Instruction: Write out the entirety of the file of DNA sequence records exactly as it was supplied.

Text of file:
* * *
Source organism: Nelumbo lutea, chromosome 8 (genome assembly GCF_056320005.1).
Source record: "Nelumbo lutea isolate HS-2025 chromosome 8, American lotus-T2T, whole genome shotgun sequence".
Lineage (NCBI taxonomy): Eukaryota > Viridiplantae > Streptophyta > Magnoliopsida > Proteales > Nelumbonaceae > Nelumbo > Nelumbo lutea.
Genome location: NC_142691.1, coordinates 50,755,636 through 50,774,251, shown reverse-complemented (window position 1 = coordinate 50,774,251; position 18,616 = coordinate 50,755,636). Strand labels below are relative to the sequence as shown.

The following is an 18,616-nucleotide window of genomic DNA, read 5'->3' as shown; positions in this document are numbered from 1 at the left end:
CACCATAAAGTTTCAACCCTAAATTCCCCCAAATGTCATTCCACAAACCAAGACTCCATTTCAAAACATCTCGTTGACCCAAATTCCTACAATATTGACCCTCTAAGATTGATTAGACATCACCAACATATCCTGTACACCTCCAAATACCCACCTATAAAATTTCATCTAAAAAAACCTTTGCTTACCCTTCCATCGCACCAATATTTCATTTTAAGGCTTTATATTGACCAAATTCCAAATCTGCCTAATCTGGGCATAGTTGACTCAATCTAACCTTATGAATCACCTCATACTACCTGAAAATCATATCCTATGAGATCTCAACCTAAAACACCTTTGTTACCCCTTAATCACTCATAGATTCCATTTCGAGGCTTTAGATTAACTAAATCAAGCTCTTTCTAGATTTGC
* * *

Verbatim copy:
Source organism: Nelumbo lutea, chromosome 8 (genome assembly GCF_056320005.1).
Source record: "Nelumbo lutea isolate HS-2025 chromosome 8, American lotus-T2T, whole genome shotgun sequence".
Lineage (NCBI taxonomy): Eukaryota > Viridiplantae > Streptophyta > Magnoliopsida > Proteales > Nelumbonaceae > Nelumbo > Nelumbo lutea.
Genome location: NC_142691.1, coordinates 50,755,636 through 50,774,251, shown reverse-complemented (window position 1 = coordinate 50,774,251; position 18,616 = coordinate 50,755,636). Strand labels below are relative to the sequence as shown.

The following is an 18,616-nucleotide window of genomic DNA, read 5'->3' as shown; positions in this document are numbered from 1 at the left end:
CACCATAAAGTTTCAACCCTAAATTCCCCCAAATGTCATTCCACAAACCAAGACTCCATTTCAAAACATCTCGTTGACCCAAATTCCTACAATATTGACCCTCTAAGATTGATTAGACATCACCAACATATCCTGTACACCTCCAAATACCCACCTATAAAATTTCATCTAAAAAAACCTTTGCTTACCCTTCCATCGCACCAATATTTCATTTTAAGGCTTTATATTGACCAAATTCCAAATCTGCCTAATCTGGGCATAGTTGACTCAATCTAACCTTATGAATCACCTCATACTACCTGAAAATCATATCCTATGAGATCTCAACCTAAAACACCTTTGTTACCCCTTAATCACTCATAGATTCCATTTCGAGGCTTTAGATTAACTAAATCAAGCTCTTTCTAGATTTGC